Beyond the Basics – Breaking Down Franmil Reyes’ Numbers In San Diego and Cleveland
Let’s dig a little deeper beyond the basic stats. Reyes has always been a strikeout candidate, but he makes up for it with insane raw power. In early 2019 in San Diego, Reyes had a K% of 26.3%, which is quite high but forgivable considering he hit 27 home runs in 99 games and managed an average north of .250.
Reyes is reasonably patient at the dish – posting a BB% with the Padres of 8.2% in 2019 – not great but respectable for a home run hitter. As we’ll explore later, a major reason for Reyes’ decent BB% is the absurd amount of pitches he sees outside the zone.
Even more reason for optimism, Reyes posted these numbers in San Diego with a .268 BABIP – indicating that he was getting slightly unlikely on balls in play. The lower BABIP can be partially attributed to Reyes’ aptitude for lifting fly balls which easily get swallowed up by the thick maritime air in San Diego.
As a power hitter, ISO is an important metric for Reyes – and his was .280 with the Padres – which ranked 2nd on the team and 11th in the MLB pre-trade deadline last season.
Despite an average of just .255, a relatively high strikeout rate, and a complete lack of speed – Reyes managed an Off of 5.7 through 99 games with the Friars – ranking 3rd on the team and 70th in the majors.
Quick and nimble are two words that will never be used to describe Franmil Reyes, and his outfield defense suffers as a result. Playing well below the level of a replacement defensive outfielder, Reyes posted a very low Def score with the Padres. Even though Reyes hurts his team on the defensive side, his WAR was an even 1.0 through 99 games with San Diego – which speaks wonders of the man’s raw power-hitting ability. That’s all he’s got.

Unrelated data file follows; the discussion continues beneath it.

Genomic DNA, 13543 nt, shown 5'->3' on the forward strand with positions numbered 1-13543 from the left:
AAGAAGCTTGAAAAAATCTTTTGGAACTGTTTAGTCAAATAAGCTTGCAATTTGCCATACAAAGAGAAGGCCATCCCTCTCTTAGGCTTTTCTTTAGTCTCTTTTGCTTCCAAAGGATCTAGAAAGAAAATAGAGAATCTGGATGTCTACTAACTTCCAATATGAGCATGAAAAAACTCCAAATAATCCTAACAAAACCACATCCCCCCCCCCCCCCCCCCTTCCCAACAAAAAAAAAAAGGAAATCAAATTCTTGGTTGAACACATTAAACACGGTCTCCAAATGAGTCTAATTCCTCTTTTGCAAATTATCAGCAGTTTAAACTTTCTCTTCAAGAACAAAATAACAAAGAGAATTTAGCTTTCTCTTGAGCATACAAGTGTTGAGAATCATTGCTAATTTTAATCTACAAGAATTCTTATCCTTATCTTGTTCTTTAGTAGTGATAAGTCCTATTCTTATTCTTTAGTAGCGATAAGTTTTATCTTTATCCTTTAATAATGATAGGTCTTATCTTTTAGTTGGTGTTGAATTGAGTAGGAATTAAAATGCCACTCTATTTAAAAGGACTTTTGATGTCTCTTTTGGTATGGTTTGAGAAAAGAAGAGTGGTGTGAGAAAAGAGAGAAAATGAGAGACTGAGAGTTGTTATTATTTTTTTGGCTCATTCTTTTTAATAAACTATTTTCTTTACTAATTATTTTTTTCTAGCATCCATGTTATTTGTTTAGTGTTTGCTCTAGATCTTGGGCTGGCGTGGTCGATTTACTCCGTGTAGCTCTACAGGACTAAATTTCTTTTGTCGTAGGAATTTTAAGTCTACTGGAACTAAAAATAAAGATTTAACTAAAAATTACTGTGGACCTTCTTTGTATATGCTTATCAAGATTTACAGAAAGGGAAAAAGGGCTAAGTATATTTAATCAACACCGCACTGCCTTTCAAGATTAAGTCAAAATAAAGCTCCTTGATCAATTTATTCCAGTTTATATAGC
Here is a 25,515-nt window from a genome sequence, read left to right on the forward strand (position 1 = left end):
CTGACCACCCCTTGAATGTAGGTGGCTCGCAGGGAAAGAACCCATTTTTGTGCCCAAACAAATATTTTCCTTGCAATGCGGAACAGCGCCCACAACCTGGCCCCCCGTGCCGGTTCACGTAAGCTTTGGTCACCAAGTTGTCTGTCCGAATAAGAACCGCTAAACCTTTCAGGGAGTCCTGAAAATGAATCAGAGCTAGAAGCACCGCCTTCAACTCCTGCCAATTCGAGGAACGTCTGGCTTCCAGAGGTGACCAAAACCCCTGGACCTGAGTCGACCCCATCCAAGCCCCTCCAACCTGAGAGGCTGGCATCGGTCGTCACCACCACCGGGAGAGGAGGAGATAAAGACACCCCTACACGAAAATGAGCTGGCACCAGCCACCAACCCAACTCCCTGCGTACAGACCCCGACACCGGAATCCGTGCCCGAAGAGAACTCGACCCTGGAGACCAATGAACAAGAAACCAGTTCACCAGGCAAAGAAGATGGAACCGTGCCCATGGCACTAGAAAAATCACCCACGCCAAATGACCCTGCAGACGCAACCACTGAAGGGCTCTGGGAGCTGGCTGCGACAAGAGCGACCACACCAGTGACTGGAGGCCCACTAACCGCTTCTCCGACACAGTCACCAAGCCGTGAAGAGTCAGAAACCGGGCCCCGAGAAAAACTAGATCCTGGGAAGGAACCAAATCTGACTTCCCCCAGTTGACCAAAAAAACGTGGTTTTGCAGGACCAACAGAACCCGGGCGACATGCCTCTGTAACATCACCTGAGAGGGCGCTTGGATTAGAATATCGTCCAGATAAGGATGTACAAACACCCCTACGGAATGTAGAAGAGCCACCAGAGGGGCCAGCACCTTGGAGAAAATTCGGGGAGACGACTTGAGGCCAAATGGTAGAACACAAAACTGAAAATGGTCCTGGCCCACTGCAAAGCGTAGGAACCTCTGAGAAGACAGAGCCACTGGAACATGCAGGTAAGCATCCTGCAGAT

The strikeouts increased – and not just by a little – when Reyes was shipped to Cleveland. His K% jumped over 6% as he struck out 32.5% of the time down the homestretch with the Indians. Reyes drew slightly more walks – walking in 9.3% of his plate appearances.
While his San Diego BABIP indicates his average should have been even a little bit higher, Reyes’ Cleveland BABIP is right where it should be – .301.
The slight increase in doubles did not make up for the major drop in homerun rate, and Reyes’ ISO with Cleveland was a paltry .231.
Unable to hit for a high average – .237 – and not providing much power – Reyes Off was horrible over his 51 game stretch with the Indians to end 2019: -2.6. An Off of -2.6 indicates the Indians would have been better served to put a replacement-level player in the lineup in favor of the now-25-year-old.
Because the Indians have the luxury of using Reyes at DH, his Def was not as bad in Cleveland and his overall WAR ended up right at 0 – meaning Reyes was an average, replacement-level player for the Indians. While this is not terrible, this is far worse production than Cleveland expected to get when they traded for him.